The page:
Some are not waiting for communications to improve. One businessman, Arjan Vekaria, who runs a construction firm, flew yesterday from London to organise help from Mumbai. His elder brother, Shashikant Vekaria, said in London that the family was trying to organise shipment of medical supplies to affected areas in Kutch. “There are 20,000 people in the UK who come from villages within a 21-mile radius of Bhuj. People need warm clothes, blankets, tents, but also orthopaedic equipment as there are a large number of fractures.”

Vekaria revealed that his mother, Virbai, aged 73, was living two km from Bhuj. “We don’t know her situation,” he said.


New Delhi, Jan. 28: 
Dubbing the killer quake the worst in the history of Independent India, A.B. Vajpayee today appealed to all citizens to contribute generously to the Prime Minister’s relief fund as they had done during the devastating supercyclone in Orissa last year.

The Prime Minister will leave for quake-ravaged Ahmedabad tomorrow for a survey of the ground situation. Railway minister Mamata Banerjee will accompany him.

Vajpayee was today briefed over phone by L.K. Advani and chief minister Keshubhai Patel. He has requested finance minister Yashwant Sinha to think up ways of rehabilitating the homeless.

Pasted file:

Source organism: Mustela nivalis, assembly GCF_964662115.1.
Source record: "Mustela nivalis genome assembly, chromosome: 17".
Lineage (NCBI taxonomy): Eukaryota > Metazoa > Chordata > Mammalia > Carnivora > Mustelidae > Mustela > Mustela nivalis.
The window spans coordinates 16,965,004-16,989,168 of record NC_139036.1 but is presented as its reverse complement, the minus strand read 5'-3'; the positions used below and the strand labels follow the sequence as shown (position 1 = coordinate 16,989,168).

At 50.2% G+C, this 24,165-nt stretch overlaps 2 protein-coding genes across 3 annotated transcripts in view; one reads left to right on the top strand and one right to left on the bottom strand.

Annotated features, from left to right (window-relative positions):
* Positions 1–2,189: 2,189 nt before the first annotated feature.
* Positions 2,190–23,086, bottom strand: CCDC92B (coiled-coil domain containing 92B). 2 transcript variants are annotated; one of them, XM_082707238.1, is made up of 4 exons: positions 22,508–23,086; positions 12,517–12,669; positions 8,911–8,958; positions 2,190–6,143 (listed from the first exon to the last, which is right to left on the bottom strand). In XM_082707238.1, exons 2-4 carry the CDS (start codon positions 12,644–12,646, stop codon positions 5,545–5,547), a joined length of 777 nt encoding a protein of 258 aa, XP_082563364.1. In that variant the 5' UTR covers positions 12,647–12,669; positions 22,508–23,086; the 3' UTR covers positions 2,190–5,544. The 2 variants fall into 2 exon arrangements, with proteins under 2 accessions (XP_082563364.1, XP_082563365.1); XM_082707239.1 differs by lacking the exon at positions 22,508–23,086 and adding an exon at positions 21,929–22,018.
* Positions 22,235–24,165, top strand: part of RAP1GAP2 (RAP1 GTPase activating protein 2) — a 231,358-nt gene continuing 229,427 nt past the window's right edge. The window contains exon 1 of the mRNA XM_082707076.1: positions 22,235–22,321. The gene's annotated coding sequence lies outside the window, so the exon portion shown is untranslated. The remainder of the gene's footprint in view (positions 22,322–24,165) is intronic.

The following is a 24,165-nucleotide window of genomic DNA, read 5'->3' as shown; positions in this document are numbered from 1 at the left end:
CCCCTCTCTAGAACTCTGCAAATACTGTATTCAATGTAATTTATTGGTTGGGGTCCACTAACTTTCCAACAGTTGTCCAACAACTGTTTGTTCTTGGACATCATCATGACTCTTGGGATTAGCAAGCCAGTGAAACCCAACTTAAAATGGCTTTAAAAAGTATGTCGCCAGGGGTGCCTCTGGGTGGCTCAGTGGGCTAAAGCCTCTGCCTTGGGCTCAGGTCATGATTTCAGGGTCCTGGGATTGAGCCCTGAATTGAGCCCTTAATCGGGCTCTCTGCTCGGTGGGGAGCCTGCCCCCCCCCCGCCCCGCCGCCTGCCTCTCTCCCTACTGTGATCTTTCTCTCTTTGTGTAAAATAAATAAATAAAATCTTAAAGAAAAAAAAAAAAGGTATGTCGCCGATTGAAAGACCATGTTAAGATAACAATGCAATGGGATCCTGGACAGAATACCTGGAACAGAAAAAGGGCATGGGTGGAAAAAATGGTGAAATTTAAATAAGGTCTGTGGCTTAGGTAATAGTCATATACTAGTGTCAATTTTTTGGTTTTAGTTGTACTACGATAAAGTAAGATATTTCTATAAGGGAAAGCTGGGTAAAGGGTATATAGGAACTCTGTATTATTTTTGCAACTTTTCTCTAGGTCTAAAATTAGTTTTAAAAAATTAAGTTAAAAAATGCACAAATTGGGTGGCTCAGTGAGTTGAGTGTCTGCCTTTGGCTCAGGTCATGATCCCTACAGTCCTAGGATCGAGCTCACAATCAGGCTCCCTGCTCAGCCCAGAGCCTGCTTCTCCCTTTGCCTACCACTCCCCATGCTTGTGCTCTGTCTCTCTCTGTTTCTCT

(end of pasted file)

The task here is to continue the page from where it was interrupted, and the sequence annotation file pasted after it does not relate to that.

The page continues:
The crisis management group, headed by the Cabinet secretary, has been taking ad hoc relief decisions based on the minimal information trickling in. It is handicapped as it does not have the means to assess the volume of damage and is dependent on data provided by the Gujarat government and the Ahmedabad administration.

The state government does not yet have proper communication links with the areas closest to the epicentre of Friday’s earthquake like Bhuj, Anjar and Bhachau.

Vajpayee in his message said that the Centre would release funds from existing schemes but that amount would be too sparse given the massive scale of death and destruction. He appealed to the people: “You can help meet the shortage by contributing money, no matter how small the amount to the Prime Minister’s Relief Fund.”


Lucknow, Jan. 28: 
The tremors in Gujarat may have subsided, but 24 families here remain in shock. A day before the earthquake hit Bhuj, the families had wished luck to their children, 24 students of the Geology department in Lucknow University, who were on their way to Matanumadh, about 80 km away from the quake’s epicentre.

“Our children had gone on a field trip to Bhuj,” said a worried Shakuntala Saxena, whose daughter Anju was part of the university team. “There is still no news of them.”

K.P. Singh has been trying to get through to Professor M.P. Singh, who had accompanied the students to Bhuj. “It is impossible to get in touch with him,” he said, adding: “The helplines are of no use.”